It would be so much easier if I woke up and my body was covered in a rash. Perhaps I could have a small cough or drippy nose. I would then know. It would be obvious that something was wrong with me, but that isn’t how it happens. At first you attribute the mood swings to the stress happening in your life. I mean who wouldn’t be a bit frazzled after moving and having a new baby? Of course it is stress. And the constant stream of tears? Well, I did just have a baby my hormones are just normalizing. Everybody has bad days. The loss of patience and irritability? I haven’t slept well in weeks and any normal person would be a bit annoyed. At some point it becomes harder and harder to explain and justify. And then it happens. After Max was born it was uncontrollable anger at David for leaving his coffee cup in the sink after I had just finished the dishes. This time it was being so frustrated at Lucy I gently pushed her out of my bedroom and locked the door. I didn’t throw her to the ground, or hurt her, or violently push her – but push her I did, and the underlying anger that was bubbling inside of me was scary.
Depression. Postpartum depression.
Depression isn’t like any other kind of illness. You can’t go to the doctor and point to a physical ailment and say “fix this”. It is like a toxic gas that slowly creeps into your life. You know that something doesn’t smell quite right but you can’t figure out where it is coming from until you are doubled-over sick with toxicity. And once you are sick it taints everything around it.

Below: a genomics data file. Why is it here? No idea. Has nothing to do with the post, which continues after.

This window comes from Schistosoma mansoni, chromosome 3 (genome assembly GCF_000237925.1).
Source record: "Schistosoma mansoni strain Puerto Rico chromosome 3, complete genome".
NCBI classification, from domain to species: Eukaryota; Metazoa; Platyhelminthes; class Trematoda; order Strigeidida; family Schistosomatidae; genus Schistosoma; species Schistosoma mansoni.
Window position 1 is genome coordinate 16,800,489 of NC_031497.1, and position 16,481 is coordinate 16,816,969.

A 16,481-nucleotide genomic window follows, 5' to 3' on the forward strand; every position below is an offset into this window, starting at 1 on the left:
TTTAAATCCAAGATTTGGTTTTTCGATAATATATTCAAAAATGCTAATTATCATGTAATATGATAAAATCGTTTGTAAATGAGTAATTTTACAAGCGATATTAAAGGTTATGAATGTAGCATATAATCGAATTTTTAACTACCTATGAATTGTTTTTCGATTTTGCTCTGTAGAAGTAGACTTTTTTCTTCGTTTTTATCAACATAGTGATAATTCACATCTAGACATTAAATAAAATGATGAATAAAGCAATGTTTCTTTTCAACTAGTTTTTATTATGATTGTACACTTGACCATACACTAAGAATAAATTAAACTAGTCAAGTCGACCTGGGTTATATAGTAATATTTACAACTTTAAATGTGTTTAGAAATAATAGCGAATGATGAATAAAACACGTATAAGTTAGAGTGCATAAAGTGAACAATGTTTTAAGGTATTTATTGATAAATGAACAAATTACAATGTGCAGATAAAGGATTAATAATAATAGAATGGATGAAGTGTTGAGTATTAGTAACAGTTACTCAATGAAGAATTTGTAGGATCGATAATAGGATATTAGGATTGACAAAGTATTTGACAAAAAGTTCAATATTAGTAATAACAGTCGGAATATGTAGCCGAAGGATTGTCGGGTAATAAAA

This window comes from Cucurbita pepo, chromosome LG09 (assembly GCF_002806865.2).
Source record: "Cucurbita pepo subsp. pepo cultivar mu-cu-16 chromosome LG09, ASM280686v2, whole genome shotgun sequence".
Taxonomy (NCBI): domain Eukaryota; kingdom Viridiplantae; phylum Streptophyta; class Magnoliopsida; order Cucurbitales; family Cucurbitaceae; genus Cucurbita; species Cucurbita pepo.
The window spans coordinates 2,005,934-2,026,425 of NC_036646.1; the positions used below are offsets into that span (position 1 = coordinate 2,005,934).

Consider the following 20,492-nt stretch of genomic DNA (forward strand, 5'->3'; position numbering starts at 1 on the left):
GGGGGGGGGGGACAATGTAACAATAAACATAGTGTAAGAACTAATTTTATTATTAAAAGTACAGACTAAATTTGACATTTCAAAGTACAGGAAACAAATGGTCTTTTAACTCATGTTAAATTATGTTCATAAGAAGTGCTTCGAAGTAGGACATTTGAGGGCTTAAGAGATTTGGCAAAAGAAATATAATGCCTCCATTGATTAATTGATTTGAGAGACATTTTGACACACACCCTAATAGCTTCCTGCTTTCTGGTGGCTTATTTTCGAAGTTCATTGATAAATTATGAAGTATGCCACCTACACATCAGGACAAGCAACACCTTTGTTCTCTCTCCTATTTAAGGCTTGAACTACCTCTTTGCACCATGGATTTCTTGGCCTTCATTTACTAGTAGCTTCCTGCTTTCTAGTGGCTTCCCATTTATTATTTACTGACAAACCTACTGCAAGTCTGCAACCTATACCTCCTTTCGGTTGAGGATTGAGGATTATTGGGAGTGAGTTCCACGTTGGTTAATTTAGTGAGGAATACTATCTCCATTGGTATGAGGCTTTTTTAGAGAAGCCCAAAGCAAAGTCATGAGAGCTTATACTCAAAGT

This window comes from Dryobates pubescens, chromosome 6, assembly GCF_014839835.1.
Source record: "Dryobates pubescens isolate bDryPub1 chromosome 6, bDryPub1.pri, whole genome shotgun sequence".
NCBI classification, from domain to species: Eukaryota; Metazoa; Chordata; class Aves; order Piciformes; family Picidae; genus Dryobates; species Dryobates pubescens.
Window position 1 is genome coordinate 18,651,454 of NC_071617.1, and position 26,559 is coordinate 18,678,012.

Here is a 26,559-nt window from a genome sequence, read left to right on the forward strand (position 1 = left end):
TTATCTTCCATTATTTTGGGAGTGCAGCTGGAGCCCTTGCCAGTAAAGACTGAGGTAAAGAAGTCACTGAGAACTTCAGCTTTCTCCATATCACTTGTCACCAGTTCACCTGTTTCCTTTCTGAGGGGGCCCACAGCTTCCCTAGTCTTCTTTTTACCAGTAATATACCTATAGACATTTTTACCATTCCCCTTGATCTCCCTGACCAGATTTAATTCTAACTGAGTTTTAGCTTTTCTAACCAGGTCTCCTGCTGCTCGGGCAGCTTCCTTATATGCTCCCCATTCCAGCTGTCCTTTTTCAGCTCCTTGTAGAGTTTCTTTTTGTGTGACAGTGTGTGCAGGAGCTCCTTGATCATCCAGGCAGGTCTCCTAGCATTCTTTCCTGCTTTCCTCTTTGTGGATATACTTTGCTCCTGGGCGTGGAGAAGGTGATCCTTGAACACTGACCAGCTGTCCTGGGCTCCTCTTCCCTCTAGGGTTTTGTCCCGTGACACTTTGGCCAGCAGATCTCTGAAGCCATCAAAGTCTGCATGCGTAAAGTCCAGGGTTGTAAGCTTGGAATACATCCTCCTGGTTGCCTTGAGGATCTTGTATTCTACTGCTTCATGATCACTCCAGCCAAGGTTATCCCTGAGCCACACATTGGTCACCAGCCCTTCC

I spend most of my days feeling overwhelmed and on the verge of tears. All I can think about is wanting to sleep. If I could just sleep. And yet, even when the baby is asleep I can’t sleep. Insomnia plagues me at night. Every obstacle and daily frustration feels like an insurmountable problem that needs to be faced. My mind restlessly wanders from one thought to the next never settling. I’m incapable of decision making. Just getting dressed or deciding what I’ll cook for dinner paralyzes me. I spend hours aimlessly knocking around my house unable to focus my mind on any one task. My inner voice obssessively chants; “So sad. I’m so sad.”
My only comfort is David. His presence seems to settle the demons and lets me be at ease – even for an hour. I know what I need to do. I’ll make the necessary calls to doctors to get medicine prescribed and people to help and people to talk to about it. In the meantime I feel a bit like Eeyore waiting for the rain cloud to blow away.